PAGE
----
DEBORAH POTTER, guest host: One year after an earthquake caused substantial damage to the Washington National Cathedral, masons have made the first major repair to the central tower. A newly carved stone was put in place as the Cathedral announced a new gift of $5 million from the Lilly Endowment to help pay for restorations. The Cathedral has already spent most of the $2.8 million raised after the quake on stabilizing the structure. Total damage was estimated at $20 million. Joining us now is the interim dean at the Washington National Cathedral, Frank Wade. Thanks for coming.
REVEREND FRANK WADE (Interim Dean, Washington National Cathedral): Thank you.
POTTER: Twenty million dollars to repair a building is a lot of money. Is it worth it? Is there a real value to having cathedrals in the 21st century?
WADE: Cathedrals are part of where our culture restores its spiritual values and its sense of mystery. That’s really important. We need places like that, and the Washington National Cathedral plays that role in a peculiar way, in a particular way on the national scene—a great church for national purposes. So I think it’s very, very important. We would lose a great deal if we had no place to turn at key moments in our life when we want to remember God, remember mystery in the larger context of life.
POTTER: The Cathedral has always been a place where dialogue happens, and most recently, you’ve opened up the pages of your magazine to a dialogue, or at least a Q and A with the two presidential candidates about their faith. Why was that important?
WADE: It’s important because there’s no—while we separate church and state, there is no separation of faith and state. Faith is how you figure out life. It’s how you set priorities. The faith of our leaders is a very, very important part of the conversation. It’s how they will approach their job. So it’s a legitimate part of what goes on.
POTTER: And yet some people say it has no place in the election campaign, and we shouldn’t really talk about it, and the candidates don’t talk about it very much.
WADE: No, they don’t. But it’s emotionally laden. Faith is—it carries a lot of emotion with it. We’ve done wonderful things in the name of faith. We’ve done terrible things in the name of faith. It’s a very uncontrolled emotion in a culture, in a society. So people are nervous about it, but that doesn’t make it less important. Indeed, it makes it more important that we talk about it, ground it in understanding.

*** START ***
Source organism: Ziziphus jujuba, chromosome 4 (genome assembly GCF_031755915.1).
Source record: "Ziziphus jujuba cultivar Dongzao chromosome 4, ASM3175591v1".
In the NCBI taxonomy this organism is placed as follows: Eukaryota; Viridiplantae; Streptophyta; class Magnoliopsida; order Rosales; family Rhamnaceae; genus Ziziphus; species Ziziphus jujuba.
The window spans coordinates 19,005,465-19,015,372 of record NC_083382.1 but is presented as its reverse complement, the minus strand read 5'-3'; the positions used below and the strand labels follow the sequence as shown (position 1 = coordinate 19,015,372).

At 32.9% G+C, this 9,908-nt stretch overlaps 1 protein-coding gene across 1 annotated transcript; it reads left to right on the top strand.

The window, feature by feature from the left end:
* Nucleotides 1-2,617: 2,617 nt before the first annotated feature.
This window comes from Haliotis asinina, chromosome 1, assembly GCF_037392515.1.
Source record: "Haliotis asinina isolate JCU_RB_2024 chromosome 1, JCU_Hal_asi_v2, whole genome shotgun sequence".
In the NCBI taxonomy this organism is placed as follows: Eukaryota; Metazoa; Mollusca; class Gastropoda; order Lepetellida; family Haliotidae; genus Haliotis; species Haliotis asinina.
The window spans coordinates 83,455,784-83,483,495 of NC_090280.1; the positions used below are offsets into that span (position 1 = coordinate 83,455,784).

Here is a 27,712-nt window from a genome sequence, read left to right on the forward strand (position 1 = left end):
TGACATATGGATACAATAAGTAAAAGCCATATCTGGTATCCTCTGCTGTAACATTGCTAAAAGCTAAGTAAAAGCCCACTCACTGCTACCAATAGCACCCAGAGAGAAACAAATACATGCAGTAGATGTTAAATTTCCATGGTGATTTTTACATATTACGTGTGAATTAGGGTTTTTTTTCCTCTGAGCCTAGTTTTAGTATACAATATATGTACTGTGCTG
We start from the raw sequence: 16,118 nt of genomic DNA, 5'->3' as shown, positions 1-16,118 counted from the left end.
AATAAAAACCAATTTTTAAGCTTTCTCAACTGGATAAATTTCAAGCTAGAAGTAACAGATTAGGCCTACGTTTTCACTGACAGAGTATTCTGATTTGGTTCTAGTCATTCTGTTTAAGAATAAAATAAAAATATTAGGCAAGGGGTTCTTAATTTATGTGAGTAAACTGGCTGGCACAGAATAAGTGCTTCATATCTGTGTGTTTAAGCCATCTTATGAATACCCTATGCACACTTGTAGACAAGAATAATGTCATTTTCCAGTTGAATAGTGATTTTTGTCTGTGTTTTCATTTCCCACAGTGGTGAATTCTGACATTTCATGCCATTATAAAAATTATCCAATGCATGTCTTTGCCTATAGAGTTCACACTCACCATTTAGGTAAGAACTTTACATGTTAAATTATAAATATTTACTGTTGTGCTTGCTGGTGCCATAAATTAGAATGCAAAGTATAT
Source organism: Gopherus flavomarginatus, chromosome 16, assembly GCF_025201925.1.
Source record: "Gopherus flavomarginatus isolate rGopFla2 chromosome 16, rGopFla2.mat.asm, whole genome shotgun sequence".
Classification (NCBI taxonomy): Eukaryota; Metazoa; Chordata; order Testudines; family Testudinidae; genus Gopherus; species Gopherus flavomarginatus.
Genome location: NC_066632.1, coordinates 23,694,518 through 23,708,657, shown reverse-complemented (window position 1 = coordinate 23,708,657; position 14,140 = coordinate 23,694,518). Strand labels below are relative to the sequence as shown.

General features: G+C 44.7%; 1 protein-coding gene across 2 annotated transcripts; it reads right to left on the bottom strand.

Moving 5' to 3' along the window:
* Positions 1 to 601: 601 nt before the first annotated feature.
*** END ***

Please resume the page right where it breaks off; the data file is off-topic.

POTTER: You’ve said that both of these candidates come with assets from their faith backgrounds and liabilities. Can you talk more about what you mean?
WADE: Well, every faith background, every denomination, every Christian journey, every faith journey has limits, things that it does or does not do. You know, Governor Romney and President Obama both have grown up and formed their faith in different ways, certainly, but formed their faith in marginalized churches in our society, and so that constitutes a limit on the worldview that you get in that place. Now these are very broad strokes and very, you know, very generalized things. Both of these people from those churches have felt a call to serve this nation and the other and the world in wonderful, wonderful ways. But their faith communities have within them an intense inner loyalty that comes to a marginalized church, and that’s somewhat of a limitation. It obviously has not limited these two people.
POTTER: Why do you think so many Americans have sort of confused or uncertain feelings about the faith of these two candidates? You have some evangelicals saying Mormonism, the Church of Jesus Christ of Latter-day Saints, is not actually Christian. And you have a large percentage now, it’s actually a growing percentage, of people who say that well President Obama is a Muslim.
WADE: I think that—I don’t know why people do that. It’s difficult to talk and think about the faith of other people and because the African American tradition of President Obama and the Mormon tradition of Governor Romney are not part of the general experience of our population, we have trouble understanding it. You know, faith tends to speak in absolute terms. It makes it hard to think about how other people experience it. It’s difficult for a whole country to get their head around that as we are proving right now, which makes our conversation even more important.
POTTER: Thank you so much. Frank Wade, interim dean of Washington National Cathedral.